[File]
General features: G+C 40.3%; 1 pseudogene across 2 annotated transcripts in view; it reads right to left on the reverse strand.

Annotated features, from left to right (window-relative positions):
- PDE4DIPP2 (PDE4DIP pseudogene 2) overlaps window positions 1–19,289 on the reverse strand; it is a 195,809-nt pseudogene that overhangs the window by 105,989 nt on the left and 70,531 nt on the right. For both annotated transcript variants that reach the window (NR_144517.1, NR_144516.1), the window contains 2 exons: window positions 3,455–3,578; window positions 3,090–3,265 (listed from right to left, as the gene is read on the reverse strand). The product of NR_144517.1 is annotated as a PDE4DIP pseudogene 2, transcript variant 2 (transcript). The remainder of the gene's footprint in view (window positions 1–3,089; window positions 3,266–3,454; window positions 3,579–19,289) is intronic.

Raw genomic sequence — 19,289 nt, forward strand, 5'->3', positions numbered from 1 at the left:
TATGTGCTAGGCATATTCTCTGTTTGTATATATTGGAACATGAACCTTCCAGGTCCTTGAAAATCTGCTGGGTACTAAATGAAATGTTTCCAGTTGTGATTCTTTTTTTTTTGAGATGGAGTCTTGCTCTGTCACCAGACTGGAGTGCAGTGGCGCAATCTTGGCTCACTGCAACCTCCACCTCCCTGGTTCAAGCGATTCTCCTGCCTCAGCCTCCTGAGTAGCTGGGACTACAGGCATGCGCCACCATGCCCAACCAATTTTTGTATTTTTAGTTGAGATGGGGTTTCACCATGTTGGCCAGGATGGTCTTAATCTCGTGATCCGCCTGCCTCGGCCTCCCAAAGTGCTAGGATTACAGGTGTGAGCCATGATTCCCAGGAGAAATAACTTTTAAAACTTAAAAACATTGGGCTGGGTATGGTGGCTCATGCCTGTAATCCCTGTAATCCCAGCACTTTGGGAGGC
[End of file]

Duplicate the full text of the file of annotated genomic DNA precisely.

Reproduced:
General features: G+C 40.3%; 1 pseudogene across 2 annotated transcripts in view; it reads right to left on the reverse strand.

Annotated features, from left to right (window-relative positions):
- PDE4DIPP2 (PDE4DIP pseudogene 2) overlaps window positions 1–19,289 on the reverse strand; it is a 195,809-nt pseudogene that overhangs the window by 105,989 nt on the left and 70,531 nt on the right. For both annotated transcript variants that reach the window (NR_144517.1, NR_144516.1), the window contains 2 exons: window positions 3,455–3,578; window positions 3,090–3,265 (listed from right to left, as the gene is read on the reverse strand). The product of NR_144517.1 is annotated as a PDE4DIP pseudogene 2, transcript variant 2 (transcript). The remainder of the gene's footprint in view (window positions 1–3,089; window positions 3,266–3,454; window positions 3,579–19,289) is intronic.

Raw genomic sequence — 19,289 nt, forward strand, 5'->3', positions numbered from 1 at the left:
TATGTGCTAGGCATATTCTCTGTTTGTATATATTGGAACATGAACCTTCCAGGTCCTTGAAAATCTGCTGGGTACTAAATGAAATGTTTCCAGTTGTGATTCTTTTTTTTTTGAGATGGAGTCTTGCTCTGTCACCAGACTGGAGTGCAGTGGCGCAATCTTGGCTCACTGCAACCTCCACCTCCCTGGTTCAAGCGATTCTCCTGCCTCAGCCTCCTGAGTAGCTGGGACTACAGGCATGCGCCACCATGCCCAACCAATTTTTGTATTTTTAGTTGAGATGGGGTTTCACCATGTTGGCCAGGATGGTCTTAATCTCGTGATCCGCCTGCCTCGGCCTCCCAAAGTGCTAGGATTACAGGTGTGAGCCATGATTCCCAGGAGAAATAACTTTTAAAACTTAAAAACATTGGGCTGGGTATGGTGGCTCATGCCTGTAATCCCTGTAATCCCAGCACTTTGGGAGGC